Another aspect is whether the surgeon rather than the center should be the target of centralization. Although some investigators reported better outcome in high volume surgeons, studies so far have shown a high variation in outcomes with mortality ranging from 0 to 7.7 % suggesting that high volume per se, not supported by adequate structures and investments, could not be sufficient to improve outcome . As a matter of fact, current guidelines recommend treatment in centers that can provide standard of care management including multidisciplinary approach (with dedicated oncologists, radiologists, radiation oncologists, endoscopists, surgeons and specialist nurses) but do not make any recommendation regarding hospital volume .
Overall, this study seems to add new information on the effect of volume on rectal surgery such us reduction in LOS, mean operative time, blood transfusion and need of conversion to open surgery. However, giving the retrospective nature of the study and the different time spam in which the two groups of patients were operated, it cannot be clarified whether these results are in effect due to other factors such as the implementation of ERAS and laparoscopy during the years. It is possible that the increase in volume reduces operative time, need for conversion to open surgery and postoperative blood transfusions; LOS could be correlated to both ERAS and minimally invasive surgery approach [15, 62–67].
However, to the best of our knowledge, this is the first study evaluating effects of surgical volume in rectal cancer perioperative outcomes within the same Hospital. Therefore, it is pioneering in investigating effects of increasing volume in one department, rather than comparing different centers with different contexts, in an effort to isolate volume effect and minimize bias due to sample heterogeneity. Most studies in the literature come from population registry studies, involving many different hospitals and many different surgeons within the same Hospital, assembling a heterogeneous jumble of different practices in pre-, intra- and post-operative care. Patients in this study represent a homogenous group of patients managed in the same institution with uniform practices regarding protocols of treatment (e.g. neoadjuvant therapy), and postoperative management (e.g. early detection of leak with serial blood tests, CT scan with contrast per rectum, conservative management if possible). This potentially eliminates bias of comparing different situations, as is the case with population registries.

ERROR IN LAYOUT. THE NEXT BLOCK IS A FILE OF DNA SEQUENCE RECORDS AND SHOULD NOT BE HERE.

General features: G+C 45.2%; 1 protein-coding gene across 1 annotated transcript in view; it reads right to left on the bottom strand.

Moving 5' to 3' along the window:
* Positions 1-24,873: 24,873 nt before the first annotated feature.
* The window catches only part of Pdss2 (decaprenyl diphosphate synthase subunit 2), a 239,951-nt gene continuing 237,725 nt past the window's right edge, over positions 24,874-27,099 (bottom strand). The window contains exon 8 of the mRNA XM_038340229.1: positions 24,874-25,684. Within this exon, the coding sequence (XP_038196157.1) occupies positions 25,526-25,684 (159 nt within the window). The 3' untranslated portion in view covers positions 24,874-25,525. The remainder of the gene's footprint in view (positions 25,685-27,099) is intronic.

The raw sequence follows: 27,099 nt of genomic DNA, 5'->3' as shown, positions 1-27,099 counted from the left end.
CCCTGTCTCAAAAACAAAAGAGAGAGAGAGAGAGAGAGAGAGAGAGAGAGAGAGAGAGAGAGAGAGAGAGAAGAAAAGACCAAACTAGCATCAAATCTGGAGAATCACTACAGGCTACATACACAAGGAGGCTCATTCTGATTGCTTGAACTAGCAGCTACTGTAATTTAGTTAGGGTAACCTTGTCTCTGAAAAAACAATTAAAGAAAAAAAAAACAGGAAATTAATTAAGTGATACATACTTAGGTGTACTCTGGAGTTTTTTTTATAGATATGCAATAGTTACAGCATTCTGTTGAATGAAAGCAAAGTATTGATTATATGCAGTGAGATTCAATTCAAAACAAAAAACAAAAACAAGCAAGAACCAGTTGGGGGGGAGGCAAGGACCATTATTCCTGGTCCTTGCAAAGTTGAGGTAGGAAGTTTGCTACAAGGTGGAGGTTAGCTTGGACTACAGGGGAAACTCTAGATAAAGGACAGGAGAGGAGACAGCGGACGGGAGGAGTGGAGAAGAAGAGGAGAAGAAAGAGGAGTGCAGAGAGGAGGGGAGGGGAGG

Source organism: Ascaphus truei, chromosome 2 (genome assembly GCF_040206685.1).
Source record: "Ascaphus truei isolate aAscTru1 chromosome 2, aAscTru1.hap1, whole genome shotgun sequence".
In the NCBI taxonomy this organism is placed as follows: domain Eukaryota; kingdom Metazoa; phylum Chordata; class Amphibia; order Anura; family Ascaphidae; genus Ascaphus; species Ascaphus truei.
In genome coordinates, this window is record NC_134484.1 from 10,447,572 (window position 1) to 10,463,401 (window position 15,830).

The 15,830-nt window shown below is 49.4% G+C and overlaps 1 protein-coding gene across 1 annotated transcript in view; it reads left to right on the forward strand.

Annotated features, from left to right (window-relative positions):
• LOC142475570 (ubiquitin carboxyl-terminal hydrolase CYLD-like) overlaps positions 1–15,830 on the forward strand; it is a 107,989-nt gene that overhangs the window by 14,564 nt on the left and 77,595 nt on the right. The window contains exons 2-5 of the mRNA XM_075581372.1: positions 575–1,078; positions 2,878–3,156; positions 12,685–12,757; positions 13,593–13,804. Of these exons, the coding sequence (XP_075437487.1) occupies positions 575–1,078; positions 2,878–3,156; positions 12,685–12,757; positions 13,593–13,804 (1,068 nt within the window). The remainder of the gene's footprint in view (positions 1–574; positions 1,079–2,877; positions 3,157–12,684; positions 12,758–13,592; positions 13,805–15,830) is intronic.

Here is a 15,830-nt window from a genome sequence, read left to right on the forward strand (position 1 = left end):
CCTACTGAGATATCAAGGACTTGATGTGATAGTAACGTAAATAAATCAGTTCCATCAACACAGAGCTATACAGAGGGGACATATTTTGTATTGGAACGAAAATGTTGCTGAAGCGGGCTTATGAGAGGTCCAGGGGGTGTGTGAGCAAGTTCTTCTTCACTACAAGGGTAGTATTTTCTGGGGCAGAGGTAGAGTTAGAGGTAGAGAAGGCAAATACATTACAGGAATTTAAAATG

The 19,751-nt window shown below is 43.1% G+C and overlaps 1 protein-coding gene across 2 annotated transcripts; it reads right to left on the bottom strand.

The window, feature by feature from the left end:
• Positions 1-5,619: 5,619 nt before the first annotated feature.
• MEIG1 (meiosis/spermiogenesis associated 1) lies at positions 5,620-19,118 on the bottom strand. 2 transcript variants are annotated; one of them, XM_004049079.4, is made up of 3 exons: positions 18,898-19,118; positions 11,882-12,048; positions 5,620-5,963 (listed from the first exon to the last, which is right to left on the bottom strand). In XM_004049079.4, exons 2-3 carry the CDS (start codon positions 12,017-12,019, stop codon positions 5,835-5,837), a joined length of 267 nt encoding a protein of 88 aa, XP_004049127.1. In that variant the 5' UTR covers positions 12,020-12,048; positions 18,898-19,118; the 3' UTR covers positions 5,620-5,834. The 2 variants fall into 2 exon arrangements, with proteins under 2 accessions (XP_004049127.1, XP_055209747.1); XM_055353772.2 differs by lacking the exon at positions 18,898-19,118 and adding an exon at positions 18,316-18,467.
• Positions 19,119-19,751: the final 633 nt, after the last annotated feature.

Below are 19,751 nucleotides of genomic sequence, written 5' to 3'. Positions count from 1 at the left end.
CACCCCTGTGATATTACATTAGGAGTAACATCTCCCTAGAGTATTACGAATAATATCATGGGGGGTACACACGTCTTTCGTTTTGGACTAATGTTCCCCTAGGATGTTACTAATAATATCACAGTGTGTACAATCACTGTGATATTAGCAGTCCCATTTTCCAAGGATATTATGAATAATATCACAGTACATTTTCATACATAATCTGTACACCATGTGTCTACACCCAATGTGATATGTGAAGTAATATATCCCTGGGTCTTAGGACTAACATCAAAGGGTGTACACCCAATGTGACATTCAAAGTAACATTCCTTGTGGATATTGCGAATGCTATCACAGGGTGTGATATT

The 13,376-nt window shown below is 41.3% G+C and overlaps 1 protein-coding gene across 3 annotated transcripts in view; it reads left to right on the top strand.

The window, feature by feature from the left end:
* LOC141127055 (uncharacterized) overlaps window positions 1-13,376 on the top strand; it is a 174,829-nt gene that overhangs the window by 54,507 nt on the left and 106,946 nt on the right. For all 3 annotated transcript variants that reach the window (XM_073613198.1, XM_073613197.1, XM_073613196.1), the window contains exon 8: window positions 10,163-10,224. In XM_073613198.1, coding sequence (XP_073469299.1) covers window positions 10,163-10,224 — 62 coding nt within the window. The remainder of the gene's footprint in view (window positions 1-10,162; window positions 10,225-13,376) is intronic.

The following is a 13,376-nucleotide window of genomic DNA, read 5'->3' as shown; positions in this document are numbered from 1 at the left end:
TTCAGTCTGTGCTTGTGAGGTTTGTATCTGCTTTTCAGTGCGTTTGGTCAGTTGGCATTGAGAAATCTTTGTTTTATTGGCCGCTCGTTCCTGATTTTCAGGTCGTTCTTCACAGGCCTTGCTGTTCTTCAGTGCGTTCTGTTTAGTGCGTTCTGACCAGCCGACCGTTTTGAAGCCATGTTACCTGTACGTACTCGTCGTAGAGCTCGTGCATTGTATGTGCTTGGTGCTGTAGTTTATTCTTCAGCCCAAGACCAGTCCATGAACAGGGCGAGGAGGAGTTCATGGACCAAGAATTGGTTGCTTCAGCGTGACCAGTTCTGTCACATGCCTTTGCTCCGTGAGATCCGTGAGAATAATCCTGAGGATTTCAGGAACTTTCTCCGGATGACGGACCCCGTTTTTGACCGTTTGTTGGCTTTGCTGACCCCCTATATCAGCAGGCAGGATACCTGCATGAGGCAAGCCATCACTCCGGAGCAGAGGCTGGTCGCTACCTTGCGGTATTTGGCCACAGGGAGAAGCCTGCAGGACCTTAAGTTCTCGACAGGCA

Furthermore, although being a study on surgical volume, rather than supporting “centralization” of care to pre-existing high volume units, results from this study embrace the possibility of “potentiation” of surgical units already present to optimize results, in line with the current literature.
Some limitations to this study are acknowledged by the authors. In particular, the retrospective nature of the study limit reliability of results, the number of patients treated is relatively low and the single center experience is not easily generalizable to other centers. Oncologic outcomes have not been analyzed in the present study for lack of sufficient follow up for the most recent cohort of patients.